The central banks aggressive interest rate hikes could cause a heavy selloff, strategists reportedly warn
Global government bonds are on course for their worst performance since 1949 as losses mount in the face of aggressive central banks, Bloomberg reported over the weekend citing Bank of America projections.
According to the report, the escalating losses reflect how far the US Federal Reserve and other central banks have shifted away from the monetary policies of the Covid pandemic, when they held rates near zero to keep their economies going. The reversal has hit everything from stock prices to oil as investors brace for an economic slowdown.
On Friday, the UK's five-year bonds plummeted by the most since 1992 after the government rolled out a massive tax-cut plan. Two-year US Treasuries are in the middle of the longest losing streak since at least 1976, falling for 12 straight days.
"Bottom line, all those years of central bank interest-rate suppression - poof, gone," Peter Boockvar, chief investment officer at Bleakley Advisory Group told the media outlet. "These bonds are trading like emerging market bonds, and the biggest financial bubble in the history of bubbles, that of sovereign bonds, continues to deflate," he explained.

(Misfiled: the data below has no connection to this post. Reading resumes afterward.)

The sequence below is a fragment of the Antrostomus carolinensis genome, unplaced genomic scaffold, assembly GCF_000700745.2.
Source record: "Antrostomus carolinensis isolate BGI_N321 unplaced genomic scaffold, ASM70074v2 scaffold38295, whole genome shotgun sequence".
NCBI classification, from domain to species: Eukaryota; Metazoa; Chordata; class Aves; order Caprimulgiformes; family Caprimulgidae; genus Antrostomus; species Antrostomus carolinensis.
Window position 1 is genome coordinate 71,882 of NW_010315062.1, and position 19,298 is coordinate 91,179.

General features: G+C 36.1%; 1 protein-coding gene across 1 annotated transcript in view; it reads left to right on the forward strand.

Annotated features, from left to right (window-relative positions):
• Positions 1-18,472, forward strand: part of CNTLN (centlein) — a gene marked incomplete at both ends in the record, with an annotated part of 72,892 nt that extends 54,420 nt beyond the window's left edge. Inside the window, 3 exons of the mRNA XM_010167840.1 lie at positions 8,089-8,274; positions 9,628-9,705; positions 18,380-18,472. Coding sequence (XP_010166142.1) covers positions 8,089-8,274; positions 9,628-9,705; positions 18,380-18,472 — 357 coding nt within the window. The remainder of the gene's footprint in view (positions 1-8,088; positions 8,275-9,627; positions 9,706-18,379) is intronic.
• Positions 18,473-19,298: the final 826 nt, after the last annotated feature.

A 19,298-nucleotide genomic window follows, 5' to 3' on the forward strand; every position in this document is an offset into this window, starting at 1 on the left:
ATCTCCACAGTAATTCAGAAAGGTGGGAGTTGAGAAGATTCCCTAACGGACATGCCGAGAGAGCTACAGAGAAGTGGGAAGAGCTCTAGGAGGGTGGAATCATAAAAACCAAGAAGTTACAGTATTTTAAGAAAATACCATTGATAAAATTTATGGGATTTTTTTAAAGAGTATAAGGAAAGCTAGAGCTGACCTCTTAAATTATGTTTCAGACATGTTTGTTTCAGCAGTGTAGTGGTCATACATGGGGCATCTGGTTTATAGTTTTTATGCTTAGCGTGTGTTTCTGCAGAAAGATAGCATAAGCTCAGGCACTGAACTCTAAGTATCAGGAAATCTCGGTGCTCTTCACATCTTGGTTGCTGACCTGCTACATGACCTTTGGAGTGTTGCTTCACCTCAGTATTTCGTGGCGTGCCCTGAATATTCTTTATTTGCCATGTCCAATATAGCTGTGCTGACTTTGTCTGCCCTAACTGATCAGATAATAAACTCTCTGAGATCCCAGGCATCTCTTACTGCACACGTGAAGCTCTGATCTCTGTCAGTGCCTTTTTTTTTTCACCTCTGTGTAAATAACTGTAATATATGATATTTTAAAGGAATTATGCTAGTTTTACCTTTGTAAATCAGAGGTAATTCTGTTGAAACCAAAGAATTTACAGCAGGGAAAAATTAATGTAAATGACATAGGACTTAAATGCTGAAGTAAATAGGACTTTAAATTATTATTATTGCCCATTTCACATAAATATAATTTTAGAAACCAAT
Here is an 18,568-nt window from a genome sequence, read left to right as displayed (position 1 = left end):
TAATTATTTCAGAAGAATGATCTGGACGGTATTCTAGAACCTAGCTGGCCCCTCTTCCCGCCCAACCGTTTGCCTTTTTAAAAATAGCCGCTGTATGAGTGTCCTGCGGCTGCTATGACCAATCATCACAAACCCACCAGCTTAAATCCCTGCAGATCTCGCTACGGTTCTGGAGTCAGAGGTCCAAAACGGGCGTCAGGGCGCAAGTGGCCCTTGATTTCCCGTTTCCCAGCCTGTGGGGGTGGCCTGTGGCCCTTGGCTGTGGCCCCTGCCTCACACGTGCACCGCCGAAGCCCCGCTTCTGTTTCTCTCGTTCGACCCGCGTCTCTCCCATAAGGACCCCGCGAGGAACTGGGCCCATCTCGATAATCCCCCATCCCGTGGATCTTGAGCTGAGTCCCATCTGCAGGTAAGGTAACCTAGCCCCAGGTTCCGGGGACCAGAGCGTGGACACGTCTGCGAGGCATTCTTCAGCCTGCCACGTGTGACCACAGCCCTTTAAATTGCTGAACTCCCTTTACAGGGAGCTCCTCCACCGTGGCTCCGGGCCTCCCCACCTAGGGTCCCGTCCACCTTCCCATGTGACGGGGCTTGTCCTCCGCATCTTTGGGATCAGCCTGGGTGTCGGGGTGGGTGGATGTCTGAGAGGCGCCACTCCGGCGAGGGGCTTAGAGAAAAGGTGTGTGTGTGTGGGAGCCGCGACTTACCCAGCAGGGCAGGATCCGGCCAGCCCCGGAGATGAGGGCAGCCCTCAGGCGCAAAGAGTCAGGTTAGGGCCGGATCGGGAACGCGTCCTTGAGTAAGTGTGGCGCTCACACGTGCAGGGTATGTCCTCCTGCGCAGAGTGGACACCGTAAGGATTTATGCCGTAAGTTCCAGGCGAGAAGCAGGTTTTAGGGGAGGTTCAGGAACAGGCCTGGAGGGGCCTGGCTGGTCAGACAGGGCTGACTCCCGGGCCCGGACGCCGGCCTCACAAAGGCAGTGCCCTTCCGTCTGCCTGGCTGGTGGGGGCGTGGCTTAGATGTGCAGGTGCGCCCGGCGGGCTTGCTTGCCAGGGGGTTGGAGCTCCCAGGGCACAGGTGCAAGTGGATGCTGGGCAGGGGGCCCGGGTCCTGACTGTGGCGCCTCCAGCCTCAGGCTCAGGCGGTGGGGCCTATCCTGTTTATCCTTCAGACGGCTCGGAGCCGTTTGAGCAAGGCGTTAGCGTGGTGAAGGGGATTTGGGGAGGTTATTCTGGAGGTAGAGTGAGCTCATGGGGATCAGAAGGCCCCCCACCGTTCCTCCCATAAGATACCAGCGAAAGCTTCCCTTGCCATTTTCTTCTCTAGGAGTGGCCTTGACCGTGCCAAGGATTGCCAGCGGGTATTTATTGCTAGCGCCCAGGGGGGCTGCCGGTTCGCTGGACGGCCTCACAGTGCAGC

The Fed raised its policy-rate range to 3.25% on Wednesday, which is its third straight 75-basis-point hike, hinting further increases beyond 4.5%.
"With more Fed rate hiking coming and quantitative tightening, as well as the possibly more government debt issuance down the road amid less Treasury buyers out there now, it all just means higher rates," managing director at Mischler Financial Glen Capelo said, adding: "The 10-year yield is definitely going to get closer to 4%."
According to Bloomberg, in the coming week the market may face fresh volatility from the release of inflation data and public speaking engagements by Fed officials. Also, the sale of new two-, five- and seven-year Treasuries will likely spur trading volatility in those benchmarks, it reports.
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